Gala Porras-Kim – Whistling and Language Transfiguration
I need to begin in the space, with the work. Without planting myself in front of a piece, and thereby reminding myself – and you – of the material nature of our subject, of art, I find that the words I choose have better relations with each other than any of them have (individually or in the aggregate) with an artist’s work and thinking, and of my experience with their practice. As often as possible I do my writing by hand, in the space, and fuss it up when I get home to my computer. (When I fail to do this I struggle to find my footing.)
I think of this now because materiality and presence and representation and absence have been topics for examination in recent conversations – inspired in part by (equally recent) exhibitions. (There is a discussion at LAXART on Saturday that may touch on these subjects, and that anyway promises to be fascinating: “Discussion on Aesthetics – Affect and Issues of Value in Contemporary Art with Aram Moshayedi, James Welling, Natilee Harren, Phil Chang and Walter Benn Michaels, 2:00 PM on April 14.)
And what does all this have to do with the work of Ms. Porras-Kim? I hope we shall see.
Walking down a dark hallway toward an open, light-filled doorway can feel like metaphorical transfiguration, “Ooh, I’m walking into the light!” and all that stuff. A romantic beginning is not bad in the context of an art exhibition, each space has its own character and any artist working within the given structure is likely to be aware of and have considered such things. Possibly Gala Porras-Kim saw this passageway and the differences in light value as among her tools for Whistling and Language Transfiguration.
Slowly I made out, in the white, white light, mounted on the wall just beyond the entry, what I took to be a small shelf or box, a sculpture, a reliquary, and finally, because of the lettered tiles on top, a game of scrabble. In Gala’s previous exhibition at Commonwealth and Council, titled I Want to Prepare to Learn Something I Don’t Know, there was a similar sculpture also mounted on a wall. At least this is what I thought in the moment. The two shared physical similarities – each was box-like and was mounted within easy reach on a wall, each displayed language in some way – one had a disc that played Korean vowel sounds and the new one encourages understanding of Zapotec sentence structure – but what I see in retrospect is a shared, modest grace of manufacture and a willingness to engage with a viewer in the act of making and understanding language. Not with “a language” – for Ah Yah (2010) did not give me the Korean language anymore than Box for Sentence Structure (2012) gave me Zapotec – instead, they both gave me the modest insight that while words might be represented, it seems that language, the grammar of our minds (and existence?) can only be suggested.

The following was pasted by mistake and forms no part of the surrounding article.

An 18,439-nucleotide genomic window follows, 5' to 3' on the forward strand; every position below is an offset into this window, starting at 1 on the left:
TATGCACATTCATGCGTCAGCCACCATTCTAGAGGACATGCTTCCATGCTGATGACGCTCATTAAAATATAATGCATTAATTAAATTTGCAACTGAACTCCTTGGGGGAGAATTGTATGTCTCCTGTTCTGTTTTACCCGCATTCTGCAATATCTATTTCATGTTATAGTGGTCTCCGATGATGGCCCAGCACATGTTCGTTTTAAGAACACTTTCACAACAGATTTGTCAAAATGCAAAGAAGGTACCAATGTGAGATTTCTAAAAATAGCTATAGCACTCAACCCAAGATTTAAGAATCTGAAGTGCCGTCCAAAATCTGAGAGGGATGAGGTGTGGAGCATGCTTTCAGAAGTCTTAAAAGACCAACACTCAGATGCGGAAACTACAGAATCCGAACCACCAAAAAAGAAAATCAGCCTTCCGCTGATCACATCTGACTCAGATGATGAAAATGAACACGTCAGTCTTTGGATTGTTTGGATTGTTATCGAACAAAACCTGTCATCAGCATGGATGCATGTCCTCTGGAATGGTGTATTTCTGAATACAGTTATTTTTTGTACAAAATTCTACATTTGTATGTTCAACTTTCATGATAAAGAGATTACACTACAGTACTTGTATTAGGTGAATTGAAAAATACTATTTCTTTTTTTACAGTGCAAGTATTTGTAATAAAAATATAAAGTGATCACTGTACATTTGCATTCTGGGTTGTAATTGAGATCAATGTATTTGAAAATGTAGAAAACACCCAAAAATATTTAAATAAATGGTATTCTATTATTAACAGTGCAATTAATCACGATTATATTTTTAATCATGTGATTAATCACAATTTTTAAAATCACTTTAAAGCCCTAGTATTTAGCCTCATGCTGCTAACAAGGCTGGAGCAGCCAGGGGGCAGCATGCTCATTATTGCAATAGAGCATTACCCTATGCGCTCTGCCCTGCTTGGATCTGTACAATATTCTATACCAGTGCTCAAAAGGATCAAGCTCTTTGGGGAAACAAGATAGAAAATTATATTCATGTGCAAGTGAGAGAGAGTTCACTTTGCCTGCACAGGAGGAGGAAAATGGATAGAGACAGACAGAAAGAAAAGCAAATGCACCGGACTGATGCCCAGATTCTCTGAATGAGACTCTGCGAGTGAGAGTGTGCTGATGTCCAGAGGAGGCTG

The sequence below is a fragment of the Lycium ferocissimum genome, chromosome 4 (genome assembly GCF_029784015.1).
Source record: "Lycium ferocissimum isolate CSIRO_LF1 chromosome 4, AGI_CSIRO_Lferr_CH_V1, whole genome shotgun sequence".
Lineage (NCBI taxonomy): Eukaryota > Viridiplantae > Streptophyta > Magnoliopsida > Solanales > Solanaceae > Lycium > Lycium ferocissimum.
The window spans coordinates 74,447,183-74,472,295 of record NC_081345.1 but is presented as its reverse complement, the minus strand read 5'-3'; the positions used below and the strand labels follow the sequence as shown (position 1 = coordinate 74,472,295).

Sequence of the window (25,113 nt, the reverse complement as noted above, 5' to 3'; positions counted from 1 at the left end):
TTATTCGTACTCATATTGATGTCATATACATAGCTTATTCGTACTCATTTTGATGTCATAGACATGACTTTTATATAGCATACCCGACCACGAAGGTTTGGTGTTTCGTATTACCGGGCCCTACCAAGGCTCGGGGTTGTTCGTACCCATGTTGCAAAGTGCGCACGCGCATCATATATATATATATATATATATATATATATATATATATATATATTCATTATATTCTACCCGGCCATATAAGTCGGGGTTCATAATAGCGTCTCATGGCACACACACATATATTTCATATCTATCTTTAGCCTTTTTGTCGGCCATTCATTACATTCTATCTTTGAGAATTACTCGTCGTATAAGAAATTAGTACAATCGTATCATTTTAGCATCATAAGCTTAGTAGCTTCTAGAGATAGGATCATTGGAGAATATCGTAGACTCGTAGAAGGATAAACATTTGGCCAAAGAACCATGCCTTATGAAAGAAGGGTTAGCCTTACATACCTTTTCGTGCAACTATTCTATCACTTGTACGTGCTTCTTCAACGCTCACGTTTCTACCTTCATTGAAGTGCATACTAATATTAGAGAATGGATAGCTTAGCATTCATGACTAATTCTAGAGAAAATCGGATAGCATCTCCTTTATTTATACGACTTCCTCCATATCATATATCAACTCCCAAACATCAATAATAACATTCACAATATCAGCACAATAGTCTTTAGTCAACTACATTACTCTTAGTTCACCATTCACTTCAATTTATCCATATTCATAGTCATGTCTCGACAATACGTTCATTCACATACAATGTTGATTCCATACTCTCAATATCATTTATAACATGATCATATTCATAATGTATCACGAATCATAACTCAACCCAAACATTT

The pieces in Gala’s show are lovely and strong, their success as sculptures feels incidental to their nature, rather than, say, arthood being the point. Each object – the Box for Sentence Structure, the Whistling Score and the rest – is independent and moves freely among an existence as tool, example and artwork. I wonder whether artists might benefit from focusing on making as an expression of function, where perhaps function is an inquiry that one is pursuing?